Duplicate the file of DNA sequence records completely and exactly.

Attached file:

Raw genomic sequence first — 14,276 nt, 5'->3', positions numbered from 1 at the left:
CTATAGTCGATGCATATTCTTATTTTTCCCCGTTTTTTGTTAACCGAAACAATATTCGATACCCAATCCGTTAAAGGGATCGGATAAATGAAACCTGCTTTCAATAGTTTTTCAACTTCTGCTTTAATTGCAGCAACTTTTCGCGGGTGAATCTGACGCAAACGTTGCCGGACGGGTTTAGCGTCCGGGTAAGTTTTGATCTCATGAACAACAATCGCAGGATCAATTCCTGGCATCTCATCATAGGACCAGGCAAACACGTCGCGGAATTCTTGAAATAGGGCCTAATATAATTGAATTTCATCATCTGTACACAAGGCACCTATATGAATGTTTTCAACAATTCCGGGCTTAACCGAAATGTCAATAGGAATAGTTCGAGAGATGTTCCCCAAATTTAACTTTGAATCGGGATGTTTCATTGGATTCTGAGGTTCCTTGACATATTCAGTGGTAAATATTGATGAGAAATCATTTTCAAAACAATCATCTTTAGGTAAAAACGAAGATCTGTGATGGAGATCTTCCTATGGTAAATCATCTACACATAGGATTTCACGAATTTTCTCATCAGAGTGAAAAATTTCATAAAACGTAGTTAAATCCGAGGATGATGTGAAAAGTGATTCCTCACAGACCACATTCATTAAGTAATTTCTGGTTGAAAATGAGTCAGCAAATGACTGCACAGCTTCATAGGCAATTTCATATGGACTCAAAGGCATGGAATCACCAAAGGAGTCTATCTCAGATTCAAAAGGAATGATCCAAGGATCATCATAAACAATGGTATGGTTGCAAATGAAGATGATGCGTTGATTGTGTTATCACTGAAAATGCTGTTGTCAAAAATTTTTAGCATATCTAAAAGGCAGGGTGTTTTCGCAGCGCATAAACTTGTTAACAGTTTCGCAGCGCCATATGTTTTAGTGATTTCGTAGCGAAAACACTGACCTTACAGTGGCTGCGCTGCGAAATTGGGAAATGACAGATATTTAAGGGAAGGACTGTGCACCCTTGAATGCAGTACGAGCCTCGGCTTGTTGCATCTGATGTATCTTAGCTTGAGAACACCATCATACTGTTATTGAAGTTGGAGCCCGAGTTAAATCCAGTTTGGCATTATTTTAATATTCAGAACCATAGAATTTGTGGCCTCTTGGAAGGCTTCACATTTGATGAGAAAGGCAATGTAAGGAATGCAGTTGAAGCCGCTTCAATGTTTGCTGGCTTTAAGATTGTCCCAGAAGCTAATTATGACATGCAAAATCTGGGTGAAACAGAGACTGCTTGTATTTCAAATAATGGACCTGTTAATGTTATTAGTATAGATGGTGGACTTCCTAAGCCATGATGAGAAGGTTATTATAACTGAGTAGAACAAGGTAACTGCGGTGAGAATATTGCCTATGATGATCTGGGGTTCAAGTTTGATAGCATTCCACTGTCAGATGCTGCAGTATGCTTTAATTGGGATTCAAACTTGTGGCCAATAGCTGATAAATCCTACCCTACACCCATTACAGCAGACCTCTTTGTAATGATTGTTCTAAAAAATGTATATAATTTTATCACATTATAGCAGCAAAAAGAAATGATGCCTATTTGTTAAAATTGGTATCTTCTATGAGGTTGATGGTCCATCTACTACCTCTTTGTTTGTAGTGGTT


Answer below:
Raw genomic sequence first — 14,276 nt, 5'->3', positions numbered from 1 at the left:
CTATAGTCGATGCATATTCTTATTTTTCCCCGTTTTTTGTTAACCGAAACAATATTCGATACCCAATCCGTTAAAGGGATCGGATAAATGAAACCTGCTTTCAATAGTTTTTCAACTTCTGCTTTAATTGCAGCAACTTTTCGCGGGTGAATCTGACGCAAACGTTGCCGGACGGGTTTAGCGTCCGGGTAAGTTTTGATCTCATGAACAACAATCGCAGGATCAATTCCTGGCATCTCATCATAGGACCAGGCAAACACGTCGCGGAATTCTTGAAATAGGGCCTAATATAATTGAATTTCATCATCTGTACACAAGGCACCTATATGAATGTTTTCAACAATTCCGGGCTTAACCGAAATGTCAATAGGAATAGTTCGAGAGATGTTCCCCAAATTTAACTTTGAATCGGGATGTTTCATTGGATTCTGAGGTTCCTTGACATATTCAGTGGTAAATATTGATGAGAAATCATTTTCAAAACAATCATCTTTAGGTAAAAACGAAGATCTGTGATGGAGATCTTCCTATGGTAAATCATCTACACATAGGATTTCACGAATTTTCTCATCAGAGTGAAAAATTTCATAAAACGTAGTTAAATCCGAGGATGATGTGAAAAGTGATTCCTCACAGACCACATTCATTAAGTAATTTCTGGTTGAAAATGAGTCAGCAAATGACTGCACAGCTTCATAGGCAATTTCATATGGACTCAAAGGCATGGAATCACCAAAGGAGTCTATCTCAGATTCAAAAGGAATGATCCAAGGATCATCATAAACAATGGTATGGTTGCAAATGAAGATGATGCGTTGATTGTGTTATCACTGAAAATGCTGTTGTCAAAAATTTTTAGCATATCTAAAAGGCAGGGTGTTTTCGCAGCGCATAAACTTGTTAACAGTTTCGCAGCGCCATATGTTTTAGTGATTTCGTAGCGAAAACACTGACCTTACAGTGGCTGCGCTGCGAAATTGGGAAATGACAGATATTTAAGGGAAGGACTGTGCACCCTTGAATGCAGTACGAGCCTCGGCTTGTTGCATCTGATGTATCTTAGCTTGAGAACACCATCATACTGTTATTGAAGTTGGAGCCCGAGTTAAATCCAGTTTGGCATTATTTTAATATTCAGAACCATAGAATTTGTGGCCTCTTGGAAGGCTTCACATTTGATGAGAAAGGCAATGTAAGGAATGCAGTTGAAGCCGCTTCAATGTTTGCTGGCTTTAAGATTGTCCCAGAAGCTAATTATGACATGCAAAATCTGGGTGAAACAGAGACTGCTTGTATTTCAAATAATGGACCTGTTAATGTTATTAGTATAGATGGTGGACTTCCTAAGCCATGATGAGAAGGTTATTATAACTGAGTAGAACAAGGTAACTGCGGTGAGAATATTGCCTATGATGATCTGGGGTTCAAGTTTGATAGCATTCCACTGTCAGATGCTGCAGTATGCTTTAATTGGGATTCAAACTTGTGGCCAATAGCTGATAAATCCTACCCTACACCCATTACAGCAGACCTCTTTGTAATGATTGTTCTAAAAAATGTATATAATTTTATCACATTATAGCAGCAAAAAGAAATGATGCCTATTTGTTAAAATTGGTATCTTCTATGAGGTTGATGGTCCATCTACTACCTCTTTGTTTGTAGTGGTT